Global assessment report on disaster risk reduction 2013 - From shared risk to shared value: the business case for disaster risk reduction

Global assessment report on disaster risk reduction 2013 - From shared risk to shared value: the business case for disaster risk reduction

The 2013 Global Assessment Report on Disaster Risk Reduction (GAR13) makes the business case for investing in disaster risk management (DRM) and highlights potential opportunities for creating shared value.

The report is a comprehensive overview of the globalised landscape of disaster risk, including: the use of models to explore the resilience of national economies; the collection of disaster-loss data from 54 countries; an in-depth analysis of current business strategies for DRM through workshops with multinational corporations and a survey of around 1,200 businesses in six disaster-prone cities; a review of the progress presently being made; research into three risk-sensitive, yet crucial, sectors: urban development, tourism and agribusiness; a focus on the role of finance, insurance and public regulations in DRR; and a look at emerging strategies for strengthening DRM, including the importance of private-public partnerships.

The report identifies the following five broad areas of opportunity for businesses to incorporate disaster risk into their strategies.

  • As the present paradigm of short-term gain being deemed competitive is being re-evaluated, investment in risk management is increasingly regarded as an opportunity, with evidence showing greater investor confidence, cost reductions and added value.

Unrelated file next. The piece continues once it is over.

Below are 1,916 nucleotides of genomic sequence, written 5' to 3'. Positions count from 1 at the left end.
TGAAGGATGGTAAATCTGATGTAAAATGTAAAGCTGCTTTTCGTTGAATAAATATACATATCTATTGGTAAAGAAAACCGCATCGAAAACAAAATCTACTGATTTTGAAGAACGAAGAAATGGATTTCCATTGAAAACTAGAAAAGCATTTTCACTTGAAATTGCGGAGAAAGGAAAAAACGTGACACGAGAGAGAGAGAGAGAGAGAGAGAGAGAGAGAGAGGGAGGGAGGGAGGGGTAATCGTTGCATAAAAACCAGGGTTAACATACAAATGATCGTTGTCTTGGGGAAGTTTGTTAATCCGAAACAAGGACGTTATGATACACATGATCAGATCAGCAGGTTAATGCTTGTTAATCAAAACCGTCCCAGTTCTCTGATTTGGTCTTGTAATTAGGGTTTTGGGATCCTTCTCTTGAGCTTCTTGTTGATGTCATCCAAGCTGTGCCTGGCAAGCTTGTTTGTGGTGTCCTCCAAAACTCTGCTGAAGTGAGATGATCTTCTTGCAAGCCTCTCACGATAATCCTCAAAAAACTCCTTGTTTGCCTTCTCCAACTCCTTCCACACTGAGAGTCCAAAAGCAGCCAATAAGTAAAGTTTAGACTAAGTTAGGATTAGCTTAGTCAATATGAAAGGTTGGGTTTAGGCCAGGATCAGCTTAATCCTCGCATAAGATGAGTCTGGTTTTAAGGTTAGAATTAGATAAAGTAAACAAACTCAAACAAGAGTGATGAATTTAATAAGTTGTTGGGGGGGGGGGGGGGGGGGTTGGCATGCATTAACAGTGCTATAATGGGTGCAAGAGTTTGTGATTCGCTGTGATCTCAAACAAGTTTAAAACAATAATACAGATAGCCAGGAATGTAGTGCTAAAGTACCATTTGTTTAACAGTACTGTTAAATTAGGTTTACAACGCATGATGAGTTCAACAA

• The Japanese earthquake, which exposed the vulnerability of global supply chains, has served to remind large companies of the value of factoring disaster risk into investment and supply chain strategies. It is in their interest to help strengthen DRM in small and medium enterprises that comprise their supply chains.
  • Integrating disaster risk into business investment decisions is crucial. New efforts are aiming to converge private and public risk modelling and provide global, open-access risk metrics that can be used for investment decisions and business forecasts.
  • As more businesses invest in DRM, there will be an ever greater incentive for local and national public investment in DRR to improve competitiveness, which is particularly important for developing countries with high-risk profiles.
  • Reporting on disaster risk is largely unregulated, but as investors become more aware of the issue, companies will have an incentive to invest in more effective DRM, including certified reporting. This may lead to more sensitive insurance pricing, although common standards are required for more effective measurement of disaster risk.
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